Over the course of more than 4 decades of water under all my crossed bridges thus far, I have never had to INFORM *anyone* in my existence that MY LIFE matters, because everything about my 40-some years on this terrestrial plane has demonstrated to me, it’s just assumed, EVERYONE KNOWS. And that is because,
I’M NOT BLACK.
You see, that’s why this issue can’t be compared with women’s rights. Or gay freedoms. Or religious privilege. Or social injustice. Or any cultural stigmatism. Because they’re NOT the same.
... ... ...
People who’ve emigrated here from another way of life carried with them their shared history and their family name, their traditions and ethics, their hopes and dreams of a new world, and their intentions for what would be passed down from generation to generation after generation in this land of safety, asylum, freedom, opportunity, or whatever other promise of the American Dream brought them to our borders. But the same can’t be said of blacks. What is their shared culture heritage? Slavery? Oppression? Marginalization? Displacement? Disenfranchisement? Systematic, institutionalized injustice?
You can say all you want to that black people have fought for and won their civil rights. Sure, we have an African American in the White House. And we could probably even call him a Kenyan American, if he wanted us to, because we know where his lineage originates. But his wife, Michelle, she’s from... what, Chicago? If you take most any person in this country who is black and trace their family tree, where is it going to lead? We throw a continent in front of the name “American” for people we identify as “black,” because the whole of that vast, expansive land mass across the ocean is the closest most of us can get to knowing who they are or where they’ve come from, as if labeling an entire group of people “African American,” will somehow provide unity and conformity, like it’s some sort of nationality or ethnicity — as if that would give them back the shared cultural heritage whites stole from them. But the truth is, all “blacks” really can be certain they have in common is that they are darker than some of the rest of us. As if that’s all that really matters.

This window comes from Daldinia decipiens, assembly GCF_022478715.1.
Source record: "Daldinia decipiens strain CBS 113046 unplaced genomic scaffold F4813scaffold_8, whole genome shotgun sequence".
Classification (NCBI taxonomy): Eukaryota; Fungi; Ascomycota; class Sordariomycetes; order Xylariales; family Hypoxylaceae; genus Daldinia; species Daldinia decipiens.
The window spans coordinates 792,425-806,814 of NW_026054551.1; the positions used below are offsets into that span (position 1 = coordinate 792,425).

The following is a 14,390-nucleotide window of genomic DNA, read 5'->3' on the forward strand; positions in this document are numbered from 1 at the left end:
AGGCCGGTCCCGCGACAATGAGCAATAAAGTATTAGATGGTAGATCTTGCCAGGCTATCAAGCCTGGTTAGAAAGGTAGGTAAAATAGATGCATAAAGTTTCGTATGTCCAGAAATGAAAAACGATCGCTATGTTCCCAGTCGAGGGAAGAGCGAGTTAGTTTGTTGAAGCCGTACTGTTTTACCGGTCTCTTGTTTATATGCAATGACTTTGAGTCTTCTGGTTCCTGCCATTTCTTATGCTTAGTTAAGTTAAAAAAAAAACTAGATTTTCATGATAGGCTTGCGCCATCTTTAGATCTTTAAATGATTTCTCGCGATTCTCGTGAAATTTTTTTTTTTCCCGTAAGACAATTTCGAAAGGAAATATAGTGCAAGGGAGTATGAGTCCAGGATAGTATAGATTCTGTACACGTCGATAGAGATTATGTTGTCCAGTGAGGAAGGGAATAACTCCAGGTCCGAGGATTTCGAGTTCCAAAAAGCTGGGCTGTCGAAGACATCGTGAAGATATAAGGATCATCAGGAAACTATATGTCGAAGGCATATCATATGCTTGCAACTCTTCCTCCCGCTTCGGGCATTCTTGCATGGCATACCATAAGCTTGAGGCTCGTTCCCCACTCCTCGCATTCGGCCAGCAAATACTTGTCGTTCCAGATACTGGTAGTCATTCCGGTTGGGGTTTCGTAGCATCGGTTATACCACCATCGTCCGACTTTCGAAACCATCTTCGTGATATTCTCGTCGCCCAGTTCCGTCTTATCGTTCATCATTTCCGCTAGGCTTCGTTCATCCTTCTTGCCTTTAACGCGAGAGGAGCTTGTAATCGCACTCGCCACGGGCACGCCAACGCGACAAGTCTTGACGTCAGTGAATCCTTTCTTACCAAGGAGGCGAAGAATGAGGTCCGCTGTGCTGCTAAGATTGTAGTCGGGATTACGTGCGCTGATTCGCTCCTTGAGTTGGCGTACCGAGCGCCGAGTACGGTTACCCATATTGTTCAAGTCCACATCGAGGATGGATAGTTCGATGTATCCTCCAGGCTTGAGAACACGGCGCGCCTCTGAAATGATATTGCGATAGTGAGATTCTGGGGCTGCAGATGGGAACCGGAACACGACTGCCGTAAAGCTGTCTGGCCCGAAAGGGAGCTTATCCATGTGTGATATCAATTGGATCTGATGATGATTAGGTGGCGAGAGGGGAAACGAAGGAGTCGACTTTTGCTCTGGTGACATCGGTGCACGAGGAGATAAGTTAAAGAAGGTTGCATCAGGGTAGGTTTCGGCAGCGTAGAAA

We who like to think of ourselves as caring and compassionate, as understanding and objective, as loving, and liberal... we know that nothing about any human’s way of life should be boiled down to no more than a byproduct of a person’s skin tone. But, we also know that, sometimes, it does. More than anyone else in this country, it is “blacks” who have grown up never being allowed to forget that ugly truth, because of all the lifelong ramifications that automatically comes along with having that skin tone, despite *every* effort of every civil rights leader. We stand beside those who would labor against this unfortunate reality, and we offer our voices to the outcry, and our efforts to the work that is still needed. But we can’t know this need the way they do, because we haven’t lived the reality they have lived—the reality they must still face, every day of their lives.